IT WAS posters appealing for lost cats in Stockbridge that gave Mike Nicholson the idea for his first award-winning children's novel.
Most people would hardly have given them a second glance, but they set the charity worker's imagination working.
He began to ask himself why so many cats were missing, and wondered whether there was some sinister reason behind it.
The result was Catscape, a gripping adventure story set in the streets around Comely Bank and Raeburn Place.
It won the prestigious Kelpies Prize in 2005.
Now the 42-year-old father-of-two has just published his second book, Grimm.
It is a classic story of a haunted hotel with a modern twist – an 11-year-old "marketing genius" is given the task of rebranding it.
His tale is frightening and intriguing, but with a humorous side.
Mike's success is even more remarkable when he reveals that he writes in spare time snatched between his full-time job, managing the Befriending Network Scotland, and caring for his young children with his wife Joy in their Trinity home.
He often finds inspiration while cycling through Inverleith Park, or walking by the Water of Leith. And many of his ideas are based on memories of playing in woods around his childhood home in Dalkeith.
Mike said: "I think back to the books I enjoyed reading as a child. I loved the Three Investigators, as well as Tintin and Dr Who. I absolutely lapped them up.
"A lot of my ideas come from thinking of 'what if' questions. I saw three lost cat posters when we were living in Stockbridge. I began to wonder why the cats were missing, and imagined a mystery around them.
"I turned the three cats into 43, and that was the beginning of my story.
"The new book came from the whole idea of rebranding a charity. What if there was an 11-year-old who was thought to be a marketing genius, but he wasn't really?
"He is asked to rebrand the terrifying Hotel Grimm, where guests have mysteriously died. The hero, Rory, is too scared not to go when he is summoned, but he begins to see the hotel in a different way."
Mike's experiences as a child and working with children inspired him to write for them.
"I've always had the idea to write for this age range," he said.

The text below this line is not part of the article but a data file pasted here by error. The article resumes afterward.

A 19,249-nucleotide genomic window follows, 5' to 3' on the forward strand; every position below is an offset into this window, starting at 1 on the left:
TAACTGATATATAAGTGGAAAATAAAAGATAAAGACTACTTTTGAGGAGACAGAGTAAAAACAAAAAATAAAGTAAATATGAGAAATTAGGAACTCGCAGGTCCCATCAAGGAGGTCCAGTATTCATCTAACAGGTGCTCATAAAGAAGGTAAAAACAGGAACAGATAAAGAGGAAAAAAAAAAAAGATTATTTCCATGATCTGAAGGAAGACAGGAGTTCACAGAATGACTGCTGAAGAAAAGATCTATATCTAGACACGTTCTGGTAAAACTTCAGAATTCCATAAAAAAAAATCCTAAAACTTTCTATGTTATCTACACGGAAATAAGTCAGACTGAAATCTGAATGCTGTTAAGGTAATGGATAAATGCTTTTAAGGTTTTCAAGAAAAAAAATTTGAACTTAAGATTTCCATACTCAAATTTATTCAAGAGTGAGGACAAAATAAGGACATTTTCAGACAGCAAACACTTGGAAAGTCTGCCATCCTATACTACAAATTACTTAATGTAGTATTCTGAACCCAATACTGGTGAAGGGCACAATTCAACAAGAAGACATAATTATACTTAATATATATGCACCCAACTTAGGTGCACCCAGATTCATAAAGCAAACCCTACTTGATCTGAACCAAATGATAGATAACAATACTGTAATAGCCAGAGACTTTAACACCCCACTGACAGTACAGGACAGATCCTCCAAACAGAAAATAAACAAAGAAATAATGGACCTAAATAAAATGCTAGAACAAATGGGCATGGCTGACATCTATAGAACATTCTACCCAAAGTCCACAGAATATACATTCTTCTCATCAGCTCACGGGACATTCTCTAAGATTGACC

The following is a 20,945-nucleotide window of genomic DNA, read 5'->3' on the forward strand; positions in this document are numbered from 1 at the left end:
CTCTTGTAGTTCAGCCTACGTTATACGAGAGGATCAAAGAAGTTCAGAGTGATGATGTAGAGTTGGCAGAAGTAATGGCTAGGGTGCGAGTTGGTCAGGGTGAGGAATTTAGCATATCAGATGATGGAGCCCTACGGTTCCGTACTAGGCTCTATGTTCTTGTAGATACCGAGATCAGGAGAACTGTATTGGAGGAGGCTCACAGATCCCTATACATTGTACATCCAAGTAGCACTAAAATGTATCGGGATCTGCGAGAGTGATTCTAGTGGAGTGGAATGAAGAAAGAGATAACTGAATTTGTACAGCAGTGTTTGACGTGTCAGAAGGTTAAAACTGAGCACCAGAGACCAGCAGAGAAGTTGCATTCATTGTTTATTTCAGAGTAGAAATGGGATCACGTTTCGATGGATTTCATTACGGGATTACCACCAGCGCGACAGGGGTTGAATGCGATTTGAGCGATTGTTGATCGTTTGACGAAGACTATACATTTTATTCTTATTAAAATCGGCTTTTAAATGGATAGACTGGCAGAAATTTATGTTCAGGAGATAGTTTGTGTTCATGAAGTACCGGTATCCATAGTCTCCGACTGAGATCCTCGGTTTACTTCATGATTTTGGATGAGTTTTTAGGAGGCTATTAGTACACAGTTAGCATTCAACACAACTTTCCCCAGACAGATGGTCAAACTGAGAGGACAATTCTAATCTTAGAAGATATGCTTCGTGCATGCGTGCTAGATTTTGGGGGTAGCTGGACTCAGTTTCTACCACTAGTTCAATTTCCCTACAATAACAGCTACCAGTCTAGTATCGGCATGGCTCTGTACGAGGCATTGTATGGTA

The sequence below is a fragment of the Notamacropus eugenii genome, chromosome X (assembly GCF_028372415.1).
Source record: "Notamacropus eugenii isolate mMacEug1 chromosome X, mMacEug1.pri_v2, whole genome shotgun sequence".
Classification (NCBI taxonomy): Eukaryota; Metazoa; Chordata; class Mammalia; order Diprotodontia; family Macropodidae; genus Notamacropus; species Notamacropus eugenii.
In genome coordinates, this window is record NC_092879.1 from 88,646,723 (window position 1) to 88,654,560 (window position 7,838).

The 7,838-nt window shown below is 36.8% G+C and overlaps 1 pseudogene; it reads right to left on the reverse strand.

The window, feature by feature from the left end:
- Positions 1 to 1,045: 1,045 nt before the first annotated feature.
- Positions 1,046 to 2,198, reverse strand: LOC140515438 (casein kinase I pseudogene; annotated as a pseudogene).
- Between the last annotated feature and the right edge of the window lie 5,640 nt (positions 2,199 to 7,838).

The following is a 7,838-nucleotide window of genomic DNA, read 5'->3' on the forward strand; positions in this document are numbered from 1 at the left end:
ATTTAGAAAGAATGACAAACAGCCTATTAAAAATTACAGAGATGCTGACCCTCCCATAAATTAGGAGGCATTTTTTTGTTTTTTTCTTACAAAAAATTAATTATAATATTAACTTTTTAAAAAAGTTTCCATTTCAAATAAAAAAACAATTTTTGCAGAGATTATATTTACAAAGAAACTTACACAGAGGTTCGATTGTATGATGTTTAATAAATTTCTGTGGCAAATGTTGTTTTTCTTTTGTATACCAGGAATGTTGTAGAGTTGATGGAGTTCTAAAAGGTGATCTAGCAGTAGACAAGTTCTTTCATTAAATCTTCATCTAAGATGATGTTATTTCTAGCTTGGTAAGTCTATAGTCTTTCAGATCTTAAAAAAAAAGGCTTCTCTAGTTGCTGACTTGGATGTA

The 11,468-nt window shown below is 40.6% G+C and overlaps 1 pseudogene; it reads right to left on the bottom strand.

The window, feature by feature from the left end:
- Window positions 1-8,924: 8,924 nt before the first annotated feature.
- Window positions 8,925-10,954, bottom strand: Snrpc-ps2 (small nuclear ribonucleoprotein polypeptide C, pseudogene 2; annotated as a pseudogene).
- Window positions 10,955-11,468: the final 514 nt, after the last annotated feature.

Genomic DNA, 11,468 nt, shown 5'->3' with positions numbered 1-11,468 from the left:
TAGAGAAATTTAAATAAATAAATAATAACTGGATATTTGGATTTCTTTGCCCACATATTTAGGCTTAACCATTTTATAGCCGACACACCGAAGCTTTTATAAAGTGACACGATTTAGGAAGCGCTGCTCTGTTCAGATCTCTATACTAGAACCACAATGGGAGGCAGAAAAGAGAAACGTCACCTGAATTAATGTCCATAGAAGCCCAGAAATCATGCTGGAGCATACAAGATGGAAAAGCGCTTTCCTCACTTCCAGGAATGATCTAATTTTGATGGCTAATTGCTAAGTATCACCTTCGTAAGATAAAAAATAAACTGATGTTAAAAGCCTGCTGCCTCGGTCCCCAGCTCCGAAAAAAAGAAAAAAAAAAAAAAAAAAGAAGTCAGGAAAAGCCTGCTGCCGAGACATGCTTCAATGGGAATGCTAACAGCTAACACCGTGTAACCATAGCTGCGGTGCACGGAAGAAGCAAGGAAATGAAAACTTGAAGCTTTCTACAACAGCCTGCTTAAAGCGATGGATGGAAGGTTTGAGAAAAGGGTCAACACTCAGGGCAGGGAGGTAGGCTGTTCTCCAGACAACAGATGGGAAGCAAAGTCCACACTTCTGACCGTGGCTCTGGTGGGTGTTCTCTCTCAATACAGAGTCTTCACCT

"I used to work with upper primary school pupils, and encourage them to come up with creative ideas. You learn what their sense of humour is and what would work to create intrigue."
Although JK Rowling's phenomenal success has raised the status of children's writing, Mike says his style is very different.
He said: "Harry Potter has certainly created a demand, and it's great that it's got children reading.
"I was more inspired by old school adventure stories. I liked the idea of characters finding mysteries on their own doorsteps, and I liked the challenge of setting it in the real world.
"My first book was set in a few streets, around Comely Bank and Raeburn Place. I had to create enough mystery and adventure, but make sure the characters still operated in the real world.
"There's a certain suspension of disbelief, but you don't want to break the spell of the book.
"One of the questions I had to think about was how much freedom my characters had.
"Most children aren't allowed nearly as much freedom to go out on their own as they used to be."
One of Mike's biggest challenges is fitting his writing around the demands of his work and family life.
He and Joy have two children, Joseph, five, and two-and-a-half-year-old Theo. Mike sets Monday morning aside for writing, and snatches as much spare time as he can during the week.
He said: "I tried to get into the habit of taking notebooks with me and writing anywhere, such as in a park or a cafe or waiting room. I always have a few questions and prompts about the story I'll try and answer.
"I tend to write in scenes, and it can be like a jigsaw putting it all together. I write the end fairly early on, so I have a sense of how the book's going to end.
"Sometimes when I go into schools to give talks I see the teachers rolling their eyes, as I say I don't start with writing a plan."
One of his next projects is writing a story for younger children – perhaps aimed at Joseph, who already loves books. His main tip for aspiring authors is not to be put off by thinking they're too busy to write.
He said: "A lot of people say they wish they had time, but I've found ways to fit it in. It's just finding a few simple tricks, like writing in different locations, even if it's just for five minutes."
A WRITER WHO BYPASSED THE COMPETITION
BORN and raised in Dalkeith, Mike studied at Stirling University, then lived in Manchester and south Wales. But he said he always felt a strong pull to come back to Scotland, and moved to Edinburgh after marrying Joy in 1992.
His favourite subject at school was English, but it was only a few years ago that he began writing. He sent the first chapter of his children's novel to a BBC competition, and was encouraged to receive a letter saying it had reached the final 20. This gave him the push to finish the novel.
He then won another competition, leading to publishers Floris accepting his book. This meant he bypassed many aspiring authors' experiences of struggling to find an agent and numerous rejection letters.
He said: "Many people ask me how I got published, so I think I was quite fortunate."